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  1.  63
    Peirce's Theory of Signs.T. L. Short - 2007 - Cambridge University Press.
    In this book, T. L. Short corrects widespread misconceptions of Peirce's theory of signs and demonstrates its relevance to contemporary analytic philosophy of language, mind and science. Peirce's theory of mind, naturalistic but nonreductive, bears on debates of Fodor and Millikan, among others. His theory of inquiry avoids foundationalism and subjectivism, while his account of reference anticipated views of Kripke and Putnam. Peirce's realism falls between 'internal' and 'metaphysical' realism and is more satisfactory than either. His pragmatism is not verificationism; (...)
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  2.  31
    9 The Development of Peirce's Theory of Signs.T. L. Short - 2004 - In C. J. Misak (ed.), The Cambridge Companion to Peirce. Cambridge University Press. pp. 214.
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  3.  82
    Darwin's Concept of Final Cause: Neither New nor Trivial. [REVIEW]T. L. Short - 2002 - Biology and Philosophy 17 (3):323-340.
    Darwin'suse of final cause accords with the Aristotelian idea of finalcauses as explanatory types – as opposed to mechanical causes, which arealways particulars. In Wright's consequence etiology, anadaptation is explained by particular events, namely, its past consequences;hence, that etiology is mechanistic at bottom. This justifies Ghiselin'scharge that such versions of teleology trivialize the subject, But a purelymechanistic explanation of an adaptation allows it to appear coincidental.Patterns of outcome, whether biological or thermodynamic, cannot be explainedbytracing causal chains, even were that possible. (...)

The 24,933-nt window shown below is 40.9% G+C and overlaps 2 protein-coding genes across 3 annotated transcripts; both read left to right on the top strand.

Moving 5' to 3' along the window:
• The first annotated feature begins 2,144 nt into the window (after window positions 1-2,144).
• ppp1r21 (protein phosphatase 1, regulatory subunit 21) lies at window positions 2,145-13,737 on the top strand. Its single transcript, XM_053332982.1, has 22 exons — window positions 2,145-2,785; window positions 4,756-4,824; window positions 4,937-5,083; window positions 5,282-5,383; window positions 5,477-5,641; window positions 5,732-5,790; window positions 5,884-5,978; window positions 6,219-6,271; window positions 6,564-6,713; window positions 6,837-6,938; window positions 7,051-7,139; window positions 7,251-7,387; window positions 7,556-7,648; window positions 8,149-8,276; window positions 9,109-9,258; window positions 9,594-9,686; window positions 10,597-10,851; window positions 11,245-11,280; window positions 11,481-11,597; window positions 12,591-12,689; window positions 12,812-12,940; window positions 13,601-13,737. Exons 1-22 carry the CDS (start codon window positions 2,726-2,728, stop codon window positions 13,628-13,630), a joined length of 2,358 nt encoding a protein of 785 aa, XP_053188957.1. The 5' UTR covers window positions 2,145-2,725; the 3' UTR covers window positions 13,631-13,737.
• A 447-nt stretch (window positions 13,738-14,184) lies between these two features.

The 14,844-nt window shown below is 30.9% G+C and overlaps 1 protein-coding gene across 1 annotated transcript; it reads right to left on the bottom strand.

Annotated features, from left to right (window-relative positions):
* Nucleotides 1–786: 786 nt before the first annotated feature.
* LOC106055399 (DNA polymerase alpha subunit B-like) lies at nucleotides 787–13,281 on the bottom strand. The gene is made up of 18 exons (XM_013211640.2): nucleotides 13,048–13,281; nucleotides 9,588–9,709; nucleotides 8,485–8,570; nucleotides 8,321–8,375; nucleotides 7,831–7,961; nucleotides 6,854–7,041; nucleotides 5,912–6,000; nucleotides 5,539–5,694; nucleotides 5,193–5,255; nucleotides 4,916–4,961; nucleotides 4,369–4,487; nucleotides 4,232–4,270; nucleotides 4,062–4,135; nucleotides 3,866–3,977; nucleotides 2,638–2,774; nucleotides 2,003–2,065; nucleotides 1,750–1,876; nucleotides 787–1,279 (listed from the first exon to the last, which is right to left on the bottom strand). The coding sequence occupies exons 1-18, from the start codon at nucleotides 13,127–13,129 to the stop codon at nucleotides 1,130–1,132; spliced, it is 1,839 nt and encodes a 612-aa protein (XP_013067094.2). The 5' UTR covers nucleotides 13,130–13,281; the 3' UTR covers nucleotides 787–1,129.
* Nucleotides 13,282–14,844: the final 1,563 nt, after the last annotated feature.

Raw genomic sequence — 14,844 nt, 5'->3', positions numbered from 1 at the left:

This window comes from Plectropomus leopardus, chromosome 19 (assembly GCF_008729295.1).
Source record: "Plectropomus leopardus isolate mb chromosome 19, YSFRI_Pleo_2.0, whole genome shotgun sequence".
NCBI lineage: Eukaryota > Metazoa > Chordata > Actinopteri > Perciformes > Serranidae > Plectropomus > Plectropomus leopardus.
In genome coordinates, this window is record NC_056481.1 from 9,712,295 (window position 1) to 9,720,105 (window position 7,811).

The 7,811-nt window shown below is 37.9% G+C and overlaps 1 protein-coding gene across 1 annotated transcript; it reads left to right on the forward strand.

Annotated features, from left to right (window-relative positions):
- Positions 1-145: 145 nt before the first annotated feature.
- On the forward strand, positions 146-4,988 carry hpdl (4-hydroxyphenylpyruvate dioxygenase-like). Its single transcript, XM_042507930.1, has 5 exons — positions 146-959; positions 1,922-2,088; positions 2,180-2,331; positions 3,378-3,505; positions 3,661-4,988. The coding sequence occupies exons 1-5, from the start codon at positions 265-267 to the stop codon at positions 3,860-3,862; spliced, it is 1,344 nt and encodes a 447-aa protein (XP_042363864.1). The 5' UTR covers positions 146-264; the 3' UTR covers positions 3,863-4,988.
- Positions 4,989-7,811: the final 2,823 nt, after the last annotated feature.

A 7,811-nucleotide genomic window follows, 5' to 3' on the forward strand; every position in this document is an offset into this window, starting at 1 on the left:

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  4.  20
    Life Among the Legisigns.T. L. Short - 1982 - Transactions of the Charles S. Peirce Society 18 (4):285 - 310.
  5.  24
    Semeiosis and Intentionality.T. L. Short - 1981 - Transactions of the Charles S. Peirce Society 17 (3):197 - 223.
  6.  21
    Teleology in Nature.T. L. Short - 1983 - American Philosophical Quarterly 20 (4):311 - 320.
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  7.  30
    Interpreting Peirce's Interpretant: A Response To Lalor, Liszka, and Meyers.T. L. Short - 1996 - Transactions of the Charles S. Peirce Society 32 (4):488 - 541.
  8. Hypostatic Abstraction in Self-Consciousness.T. L. Short - 1997 - In Paul Forster & Jacqueline Brunning (eds.), The Rule of Reason: The Philosophy of C.S. Peirce. University of Toronto Press. pp. 289-308.
     
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  9.  37
    Response.T. L. Short - 2007 - Transactions of the Charles S. Peirce Society 43 (4):663-693.